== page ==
Tag Archives: financial literacy

Financial Literacy and Retirement

April is Financial Literacy Month. But what is financial literacy? Basically, it’s the ability to understand and use financial skills to make wise decisions about your finances.

Financial literacy encompasses a variety of skills, but we’d like to focus on some basic skills that are relevant to planning for a successful retirement. Whether you’re just starting your career, planning on retiring soon or already retired, mastering these skills will help you and your future financial security.

financial literacy

Taking Stock of Your Finances

A good place to start building your financial literacy is by getting a handle on your current financial situation. Ask yourself some basic questions:

  • How much do you earn and spend each month?  
  • How much debt do you have?
  • Do you have any major expenses on the horizon?

If you know where you stand, you’ll be in a better position to plan for the future.

If you’re planning for retirement, you can estimate your pension by using the benefit calculator in Retirement Online. (You can also check your future Social Security benefit online.)

Creating a Budget

This financial planning tool helps you track your income and expenses. Having a budget can help you make better financial decisions, avoid debt, prepare for emergencies and save money.

If you don’t know how to get started, here are some tips on creating a budget. If you plan to retire soon, you can use our worksheet to create a post-retirement budget.  

Understanding Interest Rates

Interest is great if you’re on the receiving end, but not so great if you are paying it. Unfortunately, consumers can pay very high interest rates on credit. The average interest rate on a new credit card account is nearly 18 percent, and many consumers pay 20 percent or more on their credit cards.

If you have credit card debt, and only pay the minimum each month, you’ll make little progress on reducing the balance while the interest you pay every month adds up. For example, if you owed $1,000 on a credit card with an 18 percent interest rate, and made payments of $40 a month, it would take you 71 months to pay off and your total interest cost would be nearly $500. On the other hand, if you paid $100 a month, it would be paid off in half the time and your total interest would be about $160.

Managing Debt

Debt is not necessarily bad, but it can easily derail your financial plans if you’re not careful. Credit cards pose a particular risk because they are so easy to use, but you can learn strategies to avoid credit card debt.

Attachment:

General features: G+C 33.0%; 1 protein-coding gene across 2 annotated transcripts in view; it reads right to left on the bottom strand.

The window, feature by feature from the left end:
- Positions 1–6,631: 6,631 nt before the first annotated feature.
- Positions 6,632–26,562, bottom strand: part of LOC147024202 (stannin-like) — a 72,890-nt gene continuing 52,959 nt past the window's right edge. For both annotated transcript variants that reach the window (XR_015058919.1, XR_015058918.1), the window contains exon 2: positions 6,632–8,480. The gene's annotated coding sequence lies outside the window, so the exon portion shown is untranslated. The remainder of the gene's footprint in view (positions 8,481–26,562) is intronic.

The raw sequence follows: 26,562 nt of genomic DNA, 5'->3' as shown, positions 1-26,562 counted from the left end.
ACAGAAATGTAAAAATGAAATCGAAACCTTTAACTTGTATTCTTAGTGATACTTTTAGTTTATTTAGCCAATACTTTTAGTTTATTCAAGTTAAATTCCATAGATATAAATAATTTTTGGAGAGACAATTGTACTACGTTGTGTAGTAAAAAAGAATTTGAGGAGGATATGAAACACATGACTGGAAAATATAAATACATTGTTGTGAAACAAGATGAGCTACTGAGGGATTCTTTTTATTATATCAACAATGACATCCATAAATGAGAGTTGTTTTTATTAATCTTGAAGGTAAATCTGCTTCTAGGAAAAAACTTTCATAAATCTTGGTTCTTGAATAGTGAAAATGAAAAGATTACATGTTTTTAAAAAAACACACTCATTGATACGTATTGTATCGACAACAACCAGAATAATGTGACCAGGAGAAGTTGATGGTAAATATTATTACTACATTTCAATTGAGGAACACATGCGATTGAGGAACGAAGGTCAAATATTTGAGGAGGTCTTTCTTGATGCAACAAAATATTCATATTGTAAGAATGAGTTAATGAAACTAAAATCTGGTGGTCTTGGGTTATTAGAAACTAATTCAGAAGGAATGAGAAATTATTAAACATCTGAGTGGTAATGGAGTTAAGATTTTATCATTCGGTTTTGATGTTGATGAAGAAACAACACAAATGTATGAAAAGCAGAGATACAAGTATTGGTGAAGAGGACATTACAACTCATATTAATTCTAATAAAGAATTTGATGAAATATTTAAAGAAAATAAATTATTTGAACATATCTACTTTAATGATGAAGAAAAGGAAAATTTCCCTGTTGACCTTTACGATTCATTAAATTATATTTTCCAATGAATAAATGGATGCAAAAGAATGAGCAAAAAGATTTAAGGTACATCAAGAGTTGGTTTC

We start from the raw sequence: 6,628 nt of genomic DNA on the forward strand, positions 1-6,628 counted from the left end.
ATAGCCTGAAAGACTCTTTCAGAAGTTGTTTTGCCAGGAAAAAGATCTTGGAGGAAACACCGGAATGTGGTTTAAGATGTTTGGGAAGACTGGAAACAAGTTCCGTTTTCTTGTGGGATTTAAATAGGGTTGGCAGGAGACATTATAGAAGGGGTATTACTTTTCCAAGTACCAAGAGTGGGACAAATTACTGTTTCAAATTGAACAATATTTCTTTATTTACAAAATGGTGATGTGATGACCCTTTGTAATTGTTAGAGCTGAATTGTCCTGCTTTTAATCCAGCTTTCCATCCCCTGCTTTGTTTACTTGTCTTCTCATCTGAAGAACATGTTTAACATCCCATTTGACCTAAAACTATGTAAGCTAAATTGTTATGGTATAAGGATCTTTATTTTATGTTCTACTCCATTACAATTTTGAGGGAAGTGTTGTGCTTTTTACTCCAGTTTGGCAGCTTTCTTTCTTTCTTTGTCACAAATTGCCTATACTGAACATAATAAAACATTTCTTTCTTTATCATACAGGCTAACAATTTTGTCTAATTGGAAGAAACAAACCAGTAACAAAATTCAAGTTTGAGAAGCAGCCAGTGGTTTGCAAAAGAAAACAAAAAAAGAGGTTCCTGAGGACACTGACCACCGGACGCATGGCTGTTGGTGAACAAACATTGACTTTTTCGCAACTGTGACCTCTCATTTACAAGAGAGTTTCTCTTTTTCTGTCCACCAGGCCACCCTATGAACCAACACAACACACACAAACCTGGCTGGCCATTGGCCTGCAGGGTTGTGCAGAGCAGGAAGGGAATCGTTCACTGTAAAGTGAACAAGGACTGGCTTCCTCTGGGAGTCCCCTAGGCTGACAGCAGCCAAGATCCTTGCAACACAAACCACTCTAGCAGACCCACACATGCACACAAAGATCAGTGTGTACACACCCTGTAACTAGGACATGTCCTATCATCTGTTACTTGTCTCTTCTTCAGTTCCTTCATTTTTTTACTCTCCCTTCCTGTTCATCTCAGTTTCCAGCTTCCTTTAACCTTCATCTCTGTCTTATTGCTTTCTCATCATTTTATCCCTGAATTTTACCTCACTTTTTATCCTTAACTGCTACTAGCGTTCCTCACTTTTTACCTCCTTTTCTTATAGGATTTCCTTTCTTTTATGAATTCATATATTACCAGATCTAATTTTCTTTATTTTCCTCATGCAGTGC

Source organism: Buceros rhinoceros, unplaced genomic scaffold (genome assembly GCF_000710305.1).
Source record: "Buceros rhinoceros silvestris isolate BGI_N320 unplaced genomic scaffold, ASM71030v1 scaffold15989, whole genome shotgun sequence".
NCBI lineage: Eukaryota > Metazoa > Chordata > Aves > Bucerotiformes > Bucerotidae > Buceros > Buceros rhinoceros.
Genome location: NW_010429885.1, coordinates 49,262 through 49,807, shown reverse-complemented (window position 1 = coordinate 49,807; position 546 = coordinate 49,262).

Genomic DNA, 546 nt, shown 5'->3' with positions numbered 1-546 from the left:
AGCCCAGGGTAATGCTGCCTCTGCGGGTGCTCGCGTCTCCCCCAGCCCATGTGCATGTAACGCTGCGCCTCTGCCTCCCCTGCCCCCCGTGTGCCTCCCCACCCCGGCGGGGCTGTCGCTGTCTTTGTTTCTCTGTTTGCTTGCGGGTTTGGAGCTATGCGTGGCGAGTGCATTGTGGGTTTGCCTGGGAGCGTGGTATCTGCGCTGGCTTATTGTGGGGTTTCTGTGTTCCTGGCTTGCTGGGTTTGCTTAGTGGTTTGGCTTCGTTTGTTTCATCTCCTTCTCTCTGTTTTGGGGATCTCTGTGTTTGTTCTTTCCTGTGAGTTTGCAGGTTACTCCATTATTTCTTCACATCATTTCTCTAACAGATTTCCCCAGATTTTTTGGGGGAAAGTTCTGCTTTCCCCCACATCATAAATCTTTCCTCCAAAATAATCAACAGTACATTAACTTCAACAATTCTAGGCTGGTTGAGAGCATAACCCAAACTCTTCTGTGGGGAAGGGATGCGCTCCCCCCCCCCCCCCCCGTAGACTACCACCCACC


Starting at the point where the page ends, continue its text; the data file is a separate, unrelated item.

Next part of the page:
Saving

As a NYSLRS member, you’ll receive a lifetime pension that will be based on your years of service and earnings. But your personal retirement savings can be an important supplement to your pension and Social Security. It’s never too early or too late to start saving for retirement. To learn more building your savings, read our recent blog post Saving for Retirement. Is Now the Right Time?

Follow our blog for future posts on retirement savings and related topics.

What is Your Net Worth?

Using Financial Literacy to Plan for Retirement

Becoming familiar with your finances is an essential part of retirement planning. By understanding how you spend, save, or invest your money, you can plan ahead and work for the type of lifestyle you want in retirement. Once you’ve retired, you can continue to check your saving and spending to keep making good financial decisions for the future.

One important step you can take is to figure out your net worth. Your net worth shows your current financial status, like reading a report card for your finances. You can see where you’re doing well or where you can improve. Once you have that information, you can get a head start on retirement planning.

“Worth” Noting: According to the Wall Street Journal, in 2010, the average net worth per person in America was $182,000. By comparison, according to Forbes, the net worth of Microsoft’s co-founder Bill Gates was $76.8 billion as of August 27, 2015.

How to Calculate Net Worth

The way to calculate your net worth is simple:

net worth = total assets – total liabilities

Your total assets are items of value that you own. These can be things like:

  • Your house
  • Bank accounts
  • Stocks
  • Bonds
  • Investments

Total liabilities are money that you owe. If you still owe money on a mortgage, credit cards, or loans, these all add up to your liabilities. (This net worth article from the Wall Street Journal has other assets and liabilities to consider.) If your total liabilities (what you owe) equal more than your total assets (what you own), you’d have a negative net worth.

Why Net Worth Is Important To Retirement Planning

Your net worth will change over the course of your life. A negative net worth might not mean you’re in financial trouble, it just means at that moment in time you have more debts than assets. This means you’d need to start thinking of ways to increase your assets and/or lower your liabilities to work with your financial goals. If you make a habit of checking your net worth, you can start seeing how financially secure you are (and could become) as you plan for retirement.